Clinical Manual Of Chinese Herbal Patent Medicine

As is the case with a number of different aspects of traditional Chinese medicine, there are many different ways to get results. When it comes to the steeping of raw herbal medicine for medicinal teas, there are many techniques that all serve to draw out the therapeutic qualities from the herbs. The following manual represents a few of the possible methods for cooking the Chinese herbal formula.

This manual should be secondary to the advice of the herbalist. The person can likely answer the questions better than a page on the web site since each patient has different needs. With the following information however people will, at least, be able to ask appropriate questions. The best container for the medicine is ceramic though glass is okay. It is important that the teapot has a lid materials to avoid include cast iron or metals. Chinese herbal medicines can interact with these metals casing chemical reactions that can alter the therapeutic qualities of the herbs, or worse yet, have an unhealthy effect on whoever drinks the tea. Stainless steel is even better than the other metals.

In early ages the source of the water used in the medicated tea was an important issue. Some Chinese teas required water from a spring, others called for water collected during a rain. These days any type of drinking water is highly acceptable for the. The purity and cleanliness of the water people choose is a personal choice in which people need to soak the herbs placing the herbs into the water. The water should cover the Chinese herbs by about an inch and a half and should let them sit for 15 minutes without turning on the heat beneath the teapot. Some sources suggest allowing the Chinese herbs to absorb the room-temperature water for one hour.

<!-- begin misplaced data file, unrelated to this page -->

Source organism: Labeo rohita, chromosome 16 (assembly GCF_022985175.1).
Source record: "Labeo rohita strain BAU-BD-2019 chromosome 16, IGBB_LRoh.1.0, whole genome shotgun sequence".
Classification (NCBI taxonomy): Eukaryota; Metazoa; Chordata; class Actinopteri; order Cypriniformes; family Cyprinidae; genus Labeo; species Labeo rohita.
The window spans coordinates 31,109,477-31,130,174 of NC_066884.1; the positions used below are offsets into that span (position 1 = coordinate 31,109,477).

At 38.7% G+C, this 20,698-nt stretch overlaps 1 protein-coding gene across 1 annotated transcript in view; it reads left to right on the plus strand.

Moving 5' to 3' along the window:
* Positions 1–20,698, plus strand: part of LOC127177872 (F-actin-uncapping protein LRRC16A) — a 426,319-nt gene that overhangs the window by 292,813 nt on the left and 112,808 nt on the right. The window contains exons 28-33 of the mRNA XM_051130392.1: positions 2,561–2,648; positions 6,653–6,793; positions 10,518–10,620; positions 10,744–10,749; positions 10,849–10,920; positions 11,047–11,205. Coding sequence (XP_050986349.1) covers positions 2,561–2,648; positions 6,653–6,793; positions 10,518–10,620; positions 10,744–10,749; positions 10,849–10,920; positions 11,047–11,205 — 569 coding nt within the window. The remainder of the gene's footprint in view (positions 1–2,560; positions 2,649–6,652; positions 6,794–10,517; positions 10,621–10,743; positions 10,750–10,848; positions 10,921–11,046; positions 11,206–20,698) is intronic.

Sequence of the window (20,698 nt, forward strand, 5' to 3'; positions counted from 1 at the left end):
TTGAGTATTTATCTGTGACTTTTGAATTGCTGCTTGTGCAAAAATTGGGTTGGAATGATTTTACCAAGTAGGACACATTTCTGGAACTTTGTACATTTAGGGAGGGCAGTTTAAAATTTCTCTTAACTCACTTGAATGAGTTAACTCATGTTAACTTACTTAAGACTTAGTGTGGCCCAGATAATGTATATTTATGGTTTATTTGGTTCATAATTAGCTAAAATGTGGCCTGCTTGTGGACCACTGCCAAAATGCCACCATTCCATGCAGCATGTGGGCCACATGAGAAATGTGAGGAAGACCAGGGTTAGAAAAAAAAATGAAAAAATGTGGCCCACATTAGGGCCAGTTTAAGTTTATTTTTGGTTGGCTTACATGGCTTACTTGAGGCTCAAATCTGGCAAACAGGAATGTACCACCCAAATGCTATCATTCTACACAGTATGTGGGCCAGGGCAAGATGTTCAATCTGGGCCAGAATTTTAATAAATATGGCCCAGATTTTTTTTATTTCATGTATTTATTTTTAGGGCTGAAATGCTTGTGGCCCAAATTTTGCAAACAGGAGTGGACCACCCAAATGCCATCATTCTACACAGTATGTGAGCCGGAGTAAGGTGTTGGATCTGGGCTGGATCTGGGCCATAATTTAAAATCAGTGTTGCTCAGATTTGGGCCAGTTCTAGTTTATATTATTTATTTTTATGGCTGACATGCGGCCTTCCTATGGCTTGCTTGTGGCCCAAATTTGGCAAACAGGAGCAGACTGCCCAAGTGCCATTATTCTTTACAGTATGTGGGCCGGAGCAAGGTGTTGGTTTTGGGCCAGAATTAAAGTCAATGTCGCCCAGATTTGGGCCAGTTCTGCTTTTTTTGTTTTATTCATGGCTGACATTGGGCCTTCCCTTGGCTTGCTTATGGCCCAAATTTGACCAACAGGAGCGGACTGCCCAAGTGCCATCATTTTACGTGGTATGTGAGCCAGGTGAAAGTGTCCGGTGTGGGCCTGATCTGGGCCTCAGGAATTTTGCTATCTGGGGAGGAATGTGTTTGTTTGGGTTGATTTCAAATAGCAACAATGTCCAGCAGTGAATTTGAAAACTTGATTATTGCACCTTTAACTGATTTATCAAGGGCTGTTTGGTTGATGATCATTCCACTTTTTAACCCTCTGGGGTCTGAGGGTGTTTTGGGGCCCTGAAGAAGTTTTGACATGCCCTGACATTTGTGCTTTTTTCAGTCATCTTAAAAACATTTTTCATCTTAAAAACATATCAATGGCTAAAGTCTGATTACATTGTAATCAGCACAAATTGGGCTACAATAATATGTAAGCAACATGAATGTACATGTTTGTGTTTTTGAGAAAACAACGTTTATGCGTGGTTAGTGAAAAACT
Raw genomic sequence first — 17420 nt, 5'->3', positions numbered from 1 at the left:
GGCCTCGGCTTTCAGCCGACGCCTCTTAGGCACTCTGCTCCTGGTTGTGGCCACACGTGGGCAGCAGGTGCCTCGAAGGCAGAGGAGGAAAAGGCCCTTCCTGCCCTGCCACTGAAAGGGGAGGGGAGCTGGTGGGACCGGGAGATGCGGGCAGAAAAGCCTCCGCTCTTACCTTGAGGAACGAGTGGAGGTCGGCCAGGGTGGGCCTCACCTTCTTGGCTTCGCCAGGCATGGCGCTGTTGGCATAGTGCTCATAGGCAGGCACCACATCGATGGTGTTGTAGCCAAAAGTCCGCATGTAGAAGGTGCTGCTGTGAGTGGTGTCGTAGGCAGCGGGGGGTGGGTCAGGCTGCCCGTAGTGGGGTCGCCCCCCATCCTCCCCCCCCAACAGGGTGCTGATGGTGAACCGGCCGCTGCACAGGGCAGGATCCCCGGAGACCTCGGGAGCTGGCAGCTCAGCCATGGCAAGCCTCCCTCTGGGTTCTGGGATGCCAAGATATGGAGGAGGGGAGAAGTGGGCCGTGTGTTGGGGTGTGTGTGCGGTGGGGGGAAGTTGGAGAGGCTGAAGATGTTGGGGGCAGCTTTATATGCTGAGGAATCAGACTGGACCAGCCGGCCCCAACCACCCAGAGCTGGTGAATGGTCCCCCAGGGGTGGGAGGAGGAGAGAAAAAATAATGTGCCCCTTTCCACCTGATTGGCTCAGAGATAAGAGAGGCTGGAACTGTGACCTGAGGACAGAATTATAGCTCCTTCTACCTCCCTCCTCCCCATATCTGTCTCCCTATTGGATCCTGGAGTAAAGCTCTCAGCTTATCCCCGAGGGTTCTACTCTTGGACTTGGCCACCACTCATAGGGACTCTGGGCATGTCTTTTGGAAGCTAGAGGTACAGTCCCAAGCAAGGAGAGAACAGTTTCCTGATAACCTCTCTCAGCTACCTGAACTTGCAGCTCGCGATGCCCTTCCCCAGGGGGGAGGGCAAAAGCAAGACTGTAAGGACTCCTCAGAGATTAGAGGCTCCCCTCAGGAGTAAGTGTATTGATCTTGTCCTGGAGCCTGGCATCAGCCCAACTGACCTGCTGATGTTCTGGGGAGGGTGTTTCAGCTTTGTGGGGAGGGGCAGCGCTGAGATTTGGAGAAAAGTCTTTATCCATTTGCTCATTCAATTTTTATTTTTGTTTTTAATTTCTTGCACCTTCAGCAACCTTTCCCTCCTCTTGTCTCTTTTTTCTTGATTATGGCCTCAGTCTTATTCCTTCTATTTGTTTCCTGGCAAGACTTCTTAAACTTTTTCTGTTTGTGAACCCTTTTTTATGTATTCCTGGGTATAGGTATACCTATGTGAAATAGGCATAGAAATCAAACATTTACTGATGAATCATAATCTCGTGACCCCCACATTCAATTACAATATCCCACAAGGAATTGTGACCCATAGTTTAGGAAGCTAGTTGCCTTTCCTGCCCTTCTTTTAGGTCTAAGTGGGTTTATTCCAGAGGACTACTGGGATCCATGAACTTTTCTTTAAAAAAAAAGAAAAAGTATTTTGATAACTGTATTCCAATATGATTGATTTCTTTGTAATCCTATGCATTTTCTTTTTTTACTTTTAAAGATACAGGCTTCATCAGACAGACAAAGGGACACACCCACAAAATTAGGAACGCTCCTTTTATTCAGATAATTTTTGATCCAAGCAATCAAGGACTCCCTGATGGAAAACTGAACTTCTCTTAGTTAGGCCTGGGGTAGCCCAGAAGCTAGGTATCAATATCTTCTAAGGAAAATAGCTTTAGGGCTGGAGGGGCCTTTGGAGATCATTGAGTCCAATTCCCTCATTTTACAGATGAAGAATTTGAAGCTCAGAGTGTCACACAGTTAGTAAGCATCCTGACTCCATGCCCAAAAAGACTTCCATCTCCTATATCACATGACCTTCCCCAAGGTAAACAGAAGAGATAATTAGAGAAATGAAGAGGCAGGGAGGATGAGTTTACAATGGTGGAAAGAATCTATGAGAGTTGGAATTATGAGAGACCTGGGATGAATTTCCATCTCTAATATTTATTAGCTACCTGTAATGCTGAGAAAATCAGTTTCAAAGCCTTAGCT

People should cook herbs for about 20 to 30 minutes. There is a great deal of variation in the cooking time necessary to properly cook herbs. It mostly depends on the kind of herbs one is cooking. The average cooking time is 20 minutes. Diaphoretics are commonly cooked for no more than 15 minutes. Aromatics get only steeped for 5 minutes. For tonic Chinese herbs, 40 to 50 minutes is appropriate and one should not lift up the lid, especially with aromatic herbs as the volatile oils can evaporate out of the mixture very easily.

Now if people find the taste of that preparation disagreeable, then the tongue is working right. If people find the taste so unpalatable however, that people do not drink it, then they need to do something to make it more drinkable. Experts suggest watering the thing down a bit which actually helps a great deal. It commonly seems that after time, the body begins to crave a certain formula, especially one that is well suited. The taste of that preparation will become more and more attractive. Some people add a little amount of honey to sweeten it. This should only be done with the consent of the professional herbalist. Honey can adversely affect the therapeutic qualities of the medicinal formula and so it should only be added when appropriate.